For many, there’s a special feeling about being in church on Easter. But what is it about the holiday that evokes sacredness? It must be more than just tradition and ceremony. Isn’t it the wonder of Jesus walking toward the crucifixion, laying down his life for his friends, and then rising in the resurrection and ascension, proving he had overcome the material world? For many, this time holds a feeling of awe about the power of divine Love to redeem us from even the most egregious circumstances.
Easter, in Christian Science, confronts us with this great challenge: to have faith in life and good, right where death and evil appear to be reality. It invites us to leave the concept that we are born into this world and will find eternal life after death, and to accept instead that that which is immortal is eternally immortal. We “come into the spiritual resurrection by quitting the old consciousness of Soul in sense” (Mary Baker Eddy, Miscellaneous Writings 1883–1896, p. 179). And we find a new consciousness by letting Jesus’ example of resurrection confirm for us the indestructible nature of life as the expression of God, infinite Life.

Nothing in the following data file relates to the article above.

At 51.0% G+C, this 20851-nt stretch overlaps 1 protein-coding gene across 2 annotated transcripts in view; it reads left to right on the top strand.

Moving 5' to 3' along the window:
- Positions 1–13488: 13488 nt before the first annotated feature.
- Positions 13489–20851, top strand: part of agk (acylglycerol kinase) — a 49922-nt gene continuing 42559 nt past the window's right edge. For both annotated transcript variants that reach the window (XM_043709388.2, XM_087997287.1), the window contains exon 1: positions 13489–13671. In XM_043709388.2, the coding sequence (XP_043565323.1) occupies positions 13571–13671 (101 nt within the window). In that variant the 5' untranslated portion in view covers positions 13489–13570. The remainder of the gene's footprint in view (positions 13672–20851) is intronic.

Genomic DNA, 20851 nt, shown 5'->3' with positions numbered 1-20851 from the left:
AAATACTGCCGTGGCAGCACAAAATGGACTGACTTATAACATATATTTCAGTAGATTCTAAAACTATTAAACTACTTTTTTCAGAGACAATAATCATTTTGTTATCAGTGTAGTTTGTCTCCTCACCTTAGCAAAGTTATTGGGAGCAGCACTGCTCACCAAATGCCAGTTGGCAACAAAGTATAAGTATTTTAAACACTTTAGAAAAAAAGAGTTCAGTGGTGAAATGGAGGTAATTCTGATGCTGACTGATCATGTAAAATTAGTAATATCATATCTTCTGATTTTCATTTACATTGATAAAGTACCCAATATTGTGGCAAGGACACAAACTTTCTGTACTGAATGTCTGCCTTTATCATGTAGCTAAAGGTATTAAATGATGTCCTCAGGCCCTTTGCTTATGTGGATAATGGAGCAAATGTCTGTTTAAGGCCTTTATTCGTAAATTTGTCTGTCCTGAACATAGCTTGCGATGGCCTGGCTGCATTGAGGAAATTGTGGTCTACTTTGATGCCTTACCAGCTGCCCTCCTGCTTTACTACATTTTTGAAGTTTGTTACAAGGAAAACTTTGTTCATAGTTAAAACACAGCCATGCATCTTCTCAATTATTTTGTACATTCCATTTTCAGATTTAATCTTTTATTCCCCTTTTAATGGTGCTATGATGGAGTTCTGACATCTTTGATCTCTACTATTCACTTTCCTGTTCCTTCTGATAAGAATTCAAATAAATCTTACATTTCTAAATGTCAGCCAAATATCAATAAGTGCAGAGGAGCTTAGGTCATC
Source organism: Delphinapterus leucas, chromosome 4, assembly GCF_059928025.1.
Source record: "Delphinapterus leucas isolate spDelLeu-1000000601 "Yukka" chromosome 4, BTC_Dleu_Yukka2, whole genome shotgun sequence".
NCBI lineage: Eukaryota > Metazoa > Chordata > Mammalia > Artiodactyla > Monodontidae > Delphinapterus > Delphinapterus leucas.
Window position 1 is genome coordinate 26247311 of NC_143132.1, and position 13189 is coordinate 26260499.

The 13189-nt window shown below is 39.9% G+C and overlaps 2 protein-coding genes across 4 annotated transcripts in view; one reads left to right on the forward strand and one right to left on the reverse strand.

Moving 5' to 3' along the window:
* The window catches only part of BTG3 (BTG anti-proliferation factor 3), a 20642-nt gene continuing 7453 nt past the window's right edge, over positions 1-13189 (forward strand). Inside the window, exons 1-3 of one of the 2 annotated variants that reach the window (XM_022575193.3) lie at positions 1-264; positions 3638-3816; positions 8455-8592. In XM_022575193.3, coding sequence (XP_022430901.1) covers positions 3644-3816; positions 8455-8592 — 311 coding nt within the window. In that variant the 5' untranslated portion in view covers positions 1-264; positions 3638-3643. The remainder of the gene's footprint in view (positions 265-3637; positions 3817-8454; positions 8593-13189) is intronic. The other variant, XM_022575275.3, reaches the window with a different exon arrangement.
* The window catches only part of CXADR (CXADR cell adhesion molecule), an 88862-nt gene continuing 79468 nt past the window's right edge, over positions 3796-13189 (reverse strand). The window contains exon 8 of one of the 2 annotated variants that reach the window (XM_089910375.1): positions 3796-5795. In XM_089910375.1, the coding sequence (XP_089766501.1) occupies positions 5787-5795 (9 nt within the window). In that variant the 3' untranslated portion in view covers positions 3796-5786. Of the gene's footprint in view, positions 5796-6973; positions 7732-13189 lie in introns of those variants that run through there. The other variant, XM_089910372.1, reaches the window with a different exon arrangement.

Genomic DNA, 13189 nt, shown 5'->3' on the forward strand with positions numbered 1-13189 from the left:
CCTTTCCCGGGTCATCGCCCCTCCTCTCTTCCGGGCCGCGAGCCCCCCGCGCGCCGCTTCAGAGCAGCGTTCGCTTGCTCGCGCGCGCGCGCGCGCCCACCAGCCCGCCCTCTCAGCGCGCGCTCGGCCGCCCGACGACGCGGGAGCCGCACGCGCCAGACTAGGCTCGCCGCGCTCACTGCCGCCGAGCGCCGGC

We can practice some measure of this spiritual resurrection daily through our study and application of Christian Science. Facing the tenacious belief of life as material, and rising higher in spiritual understanding, we can follow Jesus. In this way, we begin to emerge from the darkness of life as mortal into the glorious light of immortal being—coexistent with our creator, God.